Basic science research seeks to improve our understanding of the world, without any direct, obvious application. Much of it is funded by government grants, including those from the National Science Foundation. That funding may soon face cuts. A discussion on how much we spend on such research, what the rationale is, and what the implications of suc…
 
A discussion on the politics of oil, water, and food production and how they are deeply intertwined with human-caused climate change and political upheaval, especially in the Middle East. Jennifer Blesh, Assistant Professor of Environment and Sustainability, U-M School for Environment and Sustainability Juan Cole, Professor of History and Director …
 
Today's geologic era—the Anthropocene—is dominated by human activity. In this talk, Ben van der Pluijm explored the impacts of a growing human population and our increasing needs for resources, such as food, water and energy, and solutions toward a thriving human society in this new era. Ben van der Pluijm, B.R. Clark Collegiate Professor, U-M Depa…
 
A discussion with U-M faculty and librarians participating in the national DataRefuge project, which looks to preserve, organize, and increase access to publicly-funded research data. Jake Carlson, Research Data Services Manager, U-M Library Paul Edwards, Professor of Information, School of Information and Professor of History, College of Literatur…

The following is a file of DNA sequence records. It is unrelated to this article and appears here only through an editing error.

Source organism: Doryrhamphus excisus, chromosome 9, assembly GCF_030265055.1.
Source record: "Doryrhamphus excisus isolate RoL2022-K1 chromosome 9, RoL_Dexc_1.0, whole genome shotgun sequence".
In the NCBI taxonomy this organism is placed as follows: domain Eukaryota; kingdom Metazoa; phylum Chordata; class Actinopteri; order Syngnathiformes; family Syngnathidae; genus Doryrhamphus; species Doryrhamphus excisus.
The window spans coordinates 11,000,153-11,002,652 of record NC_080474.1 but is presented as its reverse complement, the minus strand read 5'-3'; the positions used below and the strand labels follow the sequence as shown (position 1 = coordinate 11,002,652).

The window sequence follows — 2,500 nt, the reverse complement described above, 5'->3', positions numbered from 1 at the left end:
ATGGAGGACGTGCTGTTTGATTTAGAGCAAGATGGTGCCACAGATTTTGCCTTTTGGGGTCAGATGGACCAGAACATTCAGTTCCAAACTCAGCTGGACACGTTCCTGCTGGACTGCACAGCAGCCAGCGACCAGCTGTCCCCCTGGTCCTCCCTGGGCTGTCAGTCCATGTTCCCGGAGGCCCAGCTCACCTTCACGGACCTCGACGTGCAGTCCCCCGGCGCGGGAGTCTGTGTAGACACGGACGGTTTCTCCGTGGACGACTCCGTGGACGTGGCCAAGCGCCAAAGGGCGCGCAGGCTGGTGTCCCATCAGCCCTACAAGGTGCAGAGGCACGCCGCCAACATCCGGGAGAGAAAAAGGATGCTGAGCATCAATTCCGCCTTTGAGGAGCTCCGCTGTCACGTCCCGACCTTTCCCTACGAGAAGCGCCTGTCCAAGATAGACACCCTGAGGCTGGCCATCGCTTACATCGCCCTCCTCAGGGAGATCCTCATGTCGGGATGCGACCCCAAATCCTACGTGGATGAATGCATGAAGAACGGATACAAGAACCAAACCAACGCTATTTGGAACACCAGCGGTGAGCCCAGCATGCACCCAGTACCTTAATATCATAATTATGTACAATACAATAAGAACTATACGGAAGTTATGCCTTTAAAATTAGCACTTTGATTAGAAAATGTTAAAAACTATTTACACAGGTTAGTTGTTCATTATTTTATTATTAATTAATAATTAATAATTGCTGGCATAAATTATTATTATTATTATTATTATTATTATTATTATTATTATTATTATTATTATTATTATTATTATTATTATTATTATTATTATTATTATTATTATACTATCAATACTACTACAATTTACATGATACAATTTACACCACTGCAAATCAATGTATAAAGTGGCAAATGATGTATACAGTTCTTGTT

A discussion on the biological effects of past nutrition, stress, and toxicant exposures on our health and well-being. Are these changes heritable? Can diet and exercise protect our DNA? Kelly Bakulski and Dana Dolinoy of the U-M School of Public Health Srijan Sen of the Department of Psychiatry at Michigan Medicine For more information on future S…
 
A discussion on how the Earth's climate has changed many times, and the mechanisms of these changes may shed light on what we can expect in the future. Chris Poulsen, Professor and Chair of Earth and Environmental Sciences Nathan Sheldon, Associate Professor Earth and Environmental Sciences, Associate Director of the Program in the Environment For …
 
In 2012, physicists at large particle accelerators such as the Large Hadron Collider (LHC) found evidence of the Higgs boson, long predicted by the Standard Model in physics. But since then, they have yet to find evidence of other predicted particles. Dante Amidei, U-M Professor of Physics Aaron Pierce, U-M Professor of Physics and Director of the …
 
In the fall of 2015, a farmer near Chelsea discovered part of a mammoth skeleton and donated it to U-M. U-M scientists discussed the excavation and early research on the Bristle Mammoth -- named for Jim and Melody Bristle on whose land it was found. Professor Daniel C. Fisher, Director of the U-M Museum of Paleontology Adam Rountrey, Collection Man…
 
You've probably heard of the harmful "algal" blooms in Lake Erie. These are caused by cyanobacteria (the organisms formerly known as blue-green algae), which grow in nutrient-rich water, often overpopulating due to fertilizer run-off. But did you know that cyanobacteria also absorb CO2 and that researchers are studying whether they might affect, or…